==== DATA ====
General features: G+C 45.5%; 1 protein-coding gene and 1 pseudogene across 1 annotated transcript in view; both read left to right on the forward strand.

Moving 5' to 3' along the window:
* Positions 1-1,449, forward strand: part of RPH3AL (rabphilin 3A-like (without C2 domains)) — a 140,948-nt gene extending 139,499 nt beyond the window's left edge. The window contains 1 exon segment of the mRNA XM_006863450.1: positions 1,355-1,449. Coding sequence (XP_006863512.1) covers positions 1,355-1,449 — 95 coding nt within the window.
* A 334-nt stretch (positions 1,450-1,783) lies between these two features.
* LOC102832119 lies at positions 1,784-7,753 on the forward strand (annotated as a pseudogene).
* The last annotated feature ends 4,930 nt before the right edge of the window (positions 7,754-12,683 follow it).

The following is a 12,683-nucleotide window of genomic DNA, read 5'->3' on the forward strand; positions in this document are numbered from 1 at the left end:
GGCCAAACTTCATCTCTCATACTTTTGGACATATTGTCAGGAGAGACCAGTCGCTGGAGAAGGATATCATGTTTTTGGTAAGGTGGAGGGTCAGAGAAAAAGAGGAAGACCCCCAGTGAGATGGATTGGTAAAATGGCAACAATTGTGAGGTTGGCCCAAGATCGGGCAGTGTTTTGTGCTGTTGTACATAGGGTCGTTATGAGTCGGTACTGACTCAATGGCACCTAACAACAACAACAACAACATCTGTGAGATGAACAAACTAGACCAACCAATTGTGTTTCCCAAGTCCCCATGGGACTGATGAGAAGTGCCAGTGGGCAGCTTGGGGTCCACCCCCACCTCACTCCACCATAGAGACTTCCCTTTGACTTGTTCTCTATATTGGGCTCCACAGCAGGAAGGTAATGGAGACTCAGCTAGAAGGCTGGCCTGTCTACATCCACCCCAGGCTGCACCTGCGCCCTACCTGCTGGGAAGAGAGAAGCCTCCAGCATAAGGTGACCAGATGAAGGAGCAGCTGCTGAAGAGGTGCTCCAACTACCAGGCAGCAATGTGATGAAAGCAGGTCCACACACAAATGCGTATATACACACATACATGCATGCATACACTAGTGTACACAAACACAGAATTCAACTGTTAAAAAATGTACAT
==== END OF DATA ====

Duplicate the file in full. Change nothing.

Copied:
General features: G+C 45.5%; 1 protein-coding gene and 1 pseudogene across 1 annotated transcript in view; both read left to right on the forward strand.

Moving 5' to 3' along the window:
* Positions 1-1,449, forward strand: part of RPH3AL (rabphilin 3A-like (without C2 domains)) — a 140,948-nt gene extending 139,499 nt beyond the window's left edge. The window contains 1 exon segment of the mRNA XM_006863450.1: positions 1,355-1,449. Coding sequence (XP_006863512.1) covers positions 1,355-1,449 — 95 coding nt within the window.
* A 334-nt stretch (positions 1,450-1,783) lies between these two features.
* LOC102832119 lies at positions 1,784-7,753 on the forward strand (annotated as a pseudogene).
* The last annotated feature ends 4,930 nt before the right edge of the window (positions 7,754-12,683 follow it).

The following is a 12,683-nucleotide window of genomic DNA, read 5'->3' on the forward strand; positions in this document are numbered from 1 at the left end:
GGCCAAACTTCATCTCTCATACTTTTGGACATATTGTCAGGAGAGACCAGTCGCTGGAGAAGGATATCATGTTTTTGGTAAGGTGGAGGGTCAGAGAAAAAGAGGAAGACCCCCAGTGAGATGGATTGGTAAAATGGCAACAATTGTGAGGTTGGCCCAAGATCGGGCAGTGTTTTGTGCTGTTGTACATAGGGTCGTTATGAGTCGGTACTGACTCAATGGCACCTAACAACAACAACAACAACATCTGTGAGATGAACAAACTAGACCAACCAATTGTGTTTCCCAAGTCCCCATGGGACTGATGAGAAGTGCCAGTGGGCAGCTTGGGGTCCACCCCCACCTCACTCCACCATAGAGACTTCCCTTTGACTTGTTCTCTATATTGGGCTCCACAGCAGGAAGGTAATGGAGACTCAGCTAGAAGGCTGGCCTGTCTACATCCACCCCAGGCTGCACCTGCGCCCTACCTGCTGGGAAGAGAGAAGCCTCCAGCATAAGGTGACCAGATGAAGGAGCAGCTGCTGAAGAGGTGCTCCAACTACCAGGCAGCAATGTGATGAAAGCAGGTCCACACACAAATGCGTATATACACACATACATGCATGCATACACTAGTGTACACAAACACAGAATTCAACTGTTAAAAAATGTACAT